Mary: It is interesting that you use the word spiritual, its funny but I find myself using that word less and less. The word spiritual seems to be understood in so many different ways that I feel unclear as to what it really means. For many decades the word spiritual was important to me and I think it was in opposition to what I construed as mundane and ordinary. These days I find the so-called mundane and ordinary teeming with mystery. Things truly are not what they initially seem and when I am open to this I feel more connected both to myself and to what I tend to consider the ‘not me’. This is an important insight especially in the therapy relationship and I tend to agree with Jung that in the therapy relationship both people are changed by the meeting. At the very heart of mindfulness is the realization of the impermanent and transitory nature of all phenomena including ourselves. As soon as we make anything into a ‘thing’, including mindfulness, then it is lifeless. This is really why the sustained practice of mindfulness is so crucial. By staying connected to the moment to moment change of the breath we are alive to the every changing movement and flux of life. When we are out of touch with our breath and by extension the moment, then we are thrown back on our habitual responses and operate from what Kabat-Zinn has called our automatic pilot mode. We then go through life as if we are sleep-walking and everything seems familiar, predictable and lifeless. We are also out of touch with our body and sensations. In this way we deprive ourselves of a very valuable resource in maintaining our connection with our moment to moment experience.
We do not really have the time to go into the particular view of the mind that underpins the practice of mindfulness but suffice it to say that mindfulness, like western psychotherapy, also implies a ‘dynamic unconscious’. So at both a conscious and unconscious level things are constantly in flux. Any authentic engagement needs to takes account of this.
Thérèse: In the sensorimotor approach, one has tools which inform the work and assist the therapist in bringing awareness to the body and to the language of sensation. There is an educative aspect to the work, and so I’m curious to hear how you might engage in mindfulness with a client and how you might support them in bringing their awareness to sensation.
Mary We know that the importance of being present to the here-and-now is a crucial element of any genuine encounter and that this here-and-now quality of awareness has long been recognised as important in the psychotherapy relationship. We also know that a huge proportion of what we communicate is through our body. Because the practice of mindfulness pays a lot of attention to what is going on in the body in the here-and-now, I use body-awareness explicitly in my communication with a client. I might for example share with a client how I am experiencing what is happening right now in my body or enquire into how they are experiencing things in this moment. Sometimes the client might have no idea what is happening at a visceral or sensation level, or feel that they have no access to any particular sensation. Even if people do not make an immediate connection to the sensations that are happening in their body, very often they will come back after a while, even at a later session, with an awareness of how they experience sensations and with a certain curiosity about it. While this used to surprise me, I now realise that here is a lot of unconscious bodily communication going on in the consulting room and that clients do pick up my own curiosity, openness and a certain stillness that comes from the practice of mindfulness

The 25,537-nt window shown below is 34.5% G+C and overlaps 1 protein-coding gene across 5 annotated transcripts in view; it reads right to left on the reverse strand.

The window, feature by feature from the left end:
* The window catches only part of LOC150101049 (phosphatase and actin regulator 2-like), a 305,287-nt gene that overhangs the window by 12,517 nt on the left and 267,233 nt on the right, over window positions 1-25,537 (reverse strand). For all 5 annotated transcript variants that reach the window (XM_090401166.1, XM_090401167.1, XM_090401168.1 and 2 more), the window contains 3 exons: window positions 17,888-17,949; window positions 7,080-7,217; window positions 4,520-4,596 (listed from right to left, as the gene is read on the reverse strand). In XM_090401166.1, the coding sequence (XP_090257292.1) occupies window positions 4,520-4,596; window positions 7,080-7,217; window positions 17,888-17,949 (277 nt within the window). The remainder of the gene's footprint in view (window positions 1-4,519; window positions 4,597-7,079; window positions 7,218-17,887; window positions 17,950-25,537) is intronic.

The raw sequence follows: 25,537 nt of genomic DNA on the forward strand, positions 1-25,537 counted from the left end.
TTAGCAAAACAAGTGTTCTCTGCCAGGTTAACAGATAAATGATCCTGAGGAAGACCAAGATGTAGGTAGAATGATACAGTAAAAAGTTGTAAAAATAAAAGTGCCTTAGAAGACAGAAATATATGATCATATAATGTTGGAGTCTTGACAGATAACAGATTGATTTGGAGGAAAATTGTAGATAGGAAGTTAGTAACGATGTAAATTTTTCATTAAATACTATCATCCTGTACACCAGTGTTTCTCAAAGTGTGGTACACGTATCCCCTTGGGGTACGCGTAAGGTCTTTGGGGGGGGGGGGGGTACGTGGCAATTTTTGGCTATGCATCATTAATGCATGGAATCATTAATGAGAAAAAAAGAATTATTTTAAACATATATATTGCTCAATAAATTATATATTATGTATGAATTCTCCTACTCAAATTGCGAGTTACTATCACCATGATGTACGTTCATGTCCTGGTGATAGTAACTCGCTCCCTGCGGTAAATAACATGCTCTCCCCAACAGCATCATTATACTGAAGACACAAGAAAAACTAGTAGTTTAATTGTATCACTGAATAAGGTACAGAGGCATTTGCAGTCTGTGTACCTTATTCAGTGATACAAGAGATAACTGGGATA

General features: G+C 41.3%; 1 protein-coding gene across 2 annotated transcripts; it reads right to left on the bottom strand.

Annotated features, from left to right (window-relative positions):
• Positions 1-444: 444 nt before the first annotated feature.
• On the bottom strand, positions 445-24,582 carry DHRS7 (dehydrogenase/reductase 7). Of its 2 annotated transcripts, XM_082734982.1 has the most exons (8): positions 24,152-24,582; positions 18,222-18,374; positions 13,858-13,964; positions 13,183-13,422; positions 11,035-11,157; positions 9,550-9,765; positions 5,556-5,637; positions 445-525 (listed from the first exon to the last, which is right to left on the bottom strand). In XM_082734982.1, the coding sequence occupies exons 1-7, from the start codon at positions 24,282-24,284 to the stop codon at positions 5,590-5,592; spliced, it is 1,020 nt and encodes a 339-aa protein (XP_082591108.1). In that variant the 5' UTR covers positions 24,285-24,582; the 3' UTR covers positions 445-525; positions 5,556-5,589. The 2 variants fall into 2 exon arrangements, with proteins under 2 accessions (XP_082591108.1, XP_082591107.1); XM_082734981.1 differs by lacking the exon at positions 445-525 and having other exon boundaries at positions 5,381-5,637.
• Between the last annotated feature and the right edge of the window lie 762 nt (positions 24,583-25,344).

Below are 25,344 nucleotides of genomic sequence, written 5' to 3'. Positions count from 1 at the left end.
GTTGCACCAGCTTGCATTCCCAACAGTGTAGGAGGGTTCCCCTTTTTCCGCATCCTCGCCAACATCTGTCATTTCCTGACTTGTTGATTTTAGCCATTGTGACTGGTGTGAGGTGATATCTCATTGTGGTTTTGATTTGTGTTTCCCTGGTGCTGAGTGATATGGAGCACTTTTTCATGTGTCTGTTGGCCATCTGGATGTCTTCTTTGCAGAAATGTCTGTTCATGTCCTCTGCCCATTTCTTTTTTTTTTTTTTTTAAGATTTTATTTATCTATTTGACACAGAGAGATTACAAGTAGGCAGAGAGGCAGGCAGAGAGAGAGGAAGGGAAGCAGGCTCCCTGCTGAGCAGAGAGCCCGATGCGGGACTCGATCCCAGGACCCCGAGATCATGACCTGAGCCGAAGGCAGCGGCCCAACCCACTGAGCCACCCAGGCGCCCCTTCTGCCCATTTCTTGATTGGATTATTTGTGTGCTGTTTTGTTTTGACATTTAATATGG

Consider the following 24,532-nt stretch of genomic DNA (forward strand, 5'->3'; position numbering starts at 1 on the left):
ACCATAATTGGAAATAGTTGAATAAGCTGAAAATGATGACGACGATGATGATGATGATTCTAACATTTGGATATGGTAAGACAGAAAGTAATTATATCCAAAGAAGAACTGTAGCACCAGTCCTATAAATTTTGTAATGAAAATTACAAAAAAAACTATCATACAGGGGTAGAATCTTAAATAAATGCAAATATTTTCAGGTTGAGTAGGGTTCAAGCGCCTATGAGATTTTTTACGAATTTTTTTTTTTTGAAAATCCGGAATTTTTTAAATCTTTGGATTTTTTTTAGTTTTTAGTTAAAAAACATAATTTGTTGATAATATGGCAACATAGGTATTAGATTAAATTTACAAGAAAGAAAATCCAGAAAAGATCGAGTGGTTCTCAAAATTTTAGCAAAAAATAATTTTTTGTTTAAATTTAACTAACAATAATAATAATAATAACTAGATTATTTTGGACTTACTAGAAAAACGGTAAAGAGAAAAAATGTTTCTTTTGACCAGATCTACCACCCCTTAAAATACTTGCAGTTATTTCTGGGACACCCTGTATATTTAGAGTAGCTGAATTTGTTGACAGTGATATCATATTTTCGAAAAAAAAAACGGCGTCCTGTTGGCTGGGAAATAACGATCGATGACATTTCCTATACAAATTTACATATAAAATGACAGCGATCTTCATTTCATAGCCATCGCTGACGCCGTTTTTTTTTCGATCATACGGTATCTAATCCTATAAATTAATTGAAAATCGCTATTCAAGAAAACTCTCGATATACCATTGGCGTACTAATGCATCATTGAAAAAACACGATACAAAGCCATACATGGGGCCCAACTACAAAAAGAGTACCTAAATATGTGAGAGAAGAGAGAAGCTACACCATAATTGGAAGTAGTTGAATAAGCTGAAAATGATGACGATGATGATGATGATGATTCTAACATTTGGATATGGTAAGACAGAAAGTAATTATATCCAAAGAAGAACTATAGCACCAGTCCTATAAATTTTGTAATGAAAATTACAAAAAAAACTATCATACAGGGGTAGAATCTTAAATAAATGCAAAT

As clients settle into their body and become more curious as to how they are experiencing their sensations, they become more aware of the interconnectedness of sensations, feelings and thoughts. Staying with the sensations can also bring awareness to previously unconscious memories. I think a lot of therapies that have given the body a central place are very aware of how the body and the unconscious are so deeply connected. To coin a phrase that Thich Nhat Hanh uses, they ’inter-are’, which is to say, they are not two separate things.
Of course this level of bodily awareness is more accessible to people that undergo a mindfulness training. But it is also true that the more the therapist has developed a mindful way of being, the more likely the client is to develop their own bodily awareness. Of course this is not always easy and requires effort and courage to face what the body holds.
Thérèse: And to live out of that place, in making these choices, there is a letting go of habitual ways of responding that is both challenging and incredibly rewarding.